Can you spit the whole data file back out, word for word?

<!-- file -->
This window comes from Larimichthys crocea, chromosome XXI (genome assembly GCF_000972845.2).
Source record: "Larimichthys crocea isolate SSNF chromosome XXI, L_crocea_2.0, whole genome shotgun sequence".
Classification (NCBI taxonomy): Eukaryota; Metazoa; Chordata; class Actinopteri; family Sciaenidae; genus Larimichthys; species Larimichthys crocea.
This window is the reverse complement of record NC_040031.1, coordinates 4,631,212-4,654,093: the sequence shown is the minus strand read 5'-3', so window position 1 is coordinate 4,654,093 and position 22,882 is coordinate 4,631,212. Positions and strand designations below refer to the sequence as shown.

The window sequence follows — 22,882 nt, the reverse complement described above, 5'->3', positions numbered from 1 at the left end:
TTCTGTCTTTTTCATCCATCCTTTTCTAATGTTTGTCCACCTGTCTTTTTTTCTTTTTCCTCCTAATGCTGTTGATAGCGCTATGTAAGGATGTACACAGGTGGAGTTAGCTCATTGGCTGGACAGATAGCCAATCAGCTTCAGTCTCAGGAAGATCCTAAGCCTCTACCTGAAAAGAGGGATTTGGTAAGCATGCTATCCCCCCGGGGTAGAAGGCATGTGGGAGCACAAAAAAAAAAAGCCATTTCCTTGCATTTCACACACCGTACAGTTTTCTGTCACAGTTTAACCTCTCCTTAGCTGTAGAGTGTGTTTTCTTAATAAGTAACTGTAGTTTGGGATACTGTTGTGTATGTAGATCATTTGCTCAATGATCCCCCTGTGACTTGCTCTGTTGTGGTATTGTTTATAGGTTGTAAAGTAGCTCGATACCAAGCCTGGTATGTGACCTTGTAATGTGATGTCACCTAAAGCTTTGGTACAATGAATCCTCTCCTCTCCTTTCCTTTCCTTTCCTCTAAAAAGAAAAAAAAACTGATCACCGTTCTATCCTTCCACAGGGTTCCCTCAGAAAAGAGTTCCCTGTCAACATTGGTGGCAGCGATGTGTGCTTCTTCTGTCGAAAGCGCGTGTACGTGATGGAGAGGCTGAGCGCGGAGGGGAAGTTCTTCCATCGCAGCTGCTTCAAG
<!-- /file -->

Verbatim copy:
This window comes from Larimichthys crocea, chromosome XXI (genome assembly GCF_000972845.2).
Source record: "Larimichthys crocea isolate SSNF chromosome XXI, L_crocea_2.0, whole genome shotgun sequence".
Classification (NCBI taxonomy): Eukaryota; Metazoa; Chordata; class Actinopteri; family Sciaenidae; genus Larimichthys; species Larimichthys crocea.
This window is the reverse complement of record NC_040031.1, coordinates 4,631,212-4,654,093: the sequence shown is the minus strand read 5'-3', so window position 1 is coordinate 4,654,093 and position 22,882 is coordinate 4,631,212. Positions and strand designations below refer to the sequence as shown.

The window sequence follows — 22,882 nt, the reverse complement described above, 5'->3', positions numbered from 1 at the left end:
TTCTGTCTTTTTCATCCATCCTTTTCTAATGTTTGTCCACCTGTCTTTTTTTCTTTTTCCTCCTAATGCTGTTGATAGCGCTATGTAAGGATGTACACAGGTGGAGTTAGCTCATTGGCTGGACAGATAGCCAATCAGCTTCAGTCTCAGGAAGATCCTAAGCCTCTACCTGAAAAGAGGGATTTGGTAAGCATGCTATCCCCCCGGGGTAGAAGGCATGTGGGAGCACAAAAAAAAAAAGCCATTTCCTTGCATTTCACACACCGTACAGTTTTCTGTCACAGTTTAACCTCTCCTTAGCTGTAGAGTGTGTTTTCTTAATAAGTAACTGTAGTTTGGGATACTGTTGTGTATGTAGATCATTTGCTCAATGATCCCCCTGTGACTTGCTCTGTTGTGGTATTGTTTATAGGTTGTAAAGTAGCTCGATACCAAGCCTGGTATGTGACCTTGTAATGTGATGTCACCTAAAGCTTTGGTACAATGAATCCTCTCCTCTCCTTTCCTTTCCTTTCCTCTAAAAAGAAAAAAAAACTGATCACCGTTCTATCCTTCCACAGGGTTCCCTCAGAAAAGAGTTCCCTGTCAACATTGGTGGCAGCGATGTGTGCTTCTTCTGTCGAAAGCGCGTGTACGTGATGGAGAGGCTGAGCGCGGAGGGGAAGTTCTTCCATCGCAGCTGCTTCAAG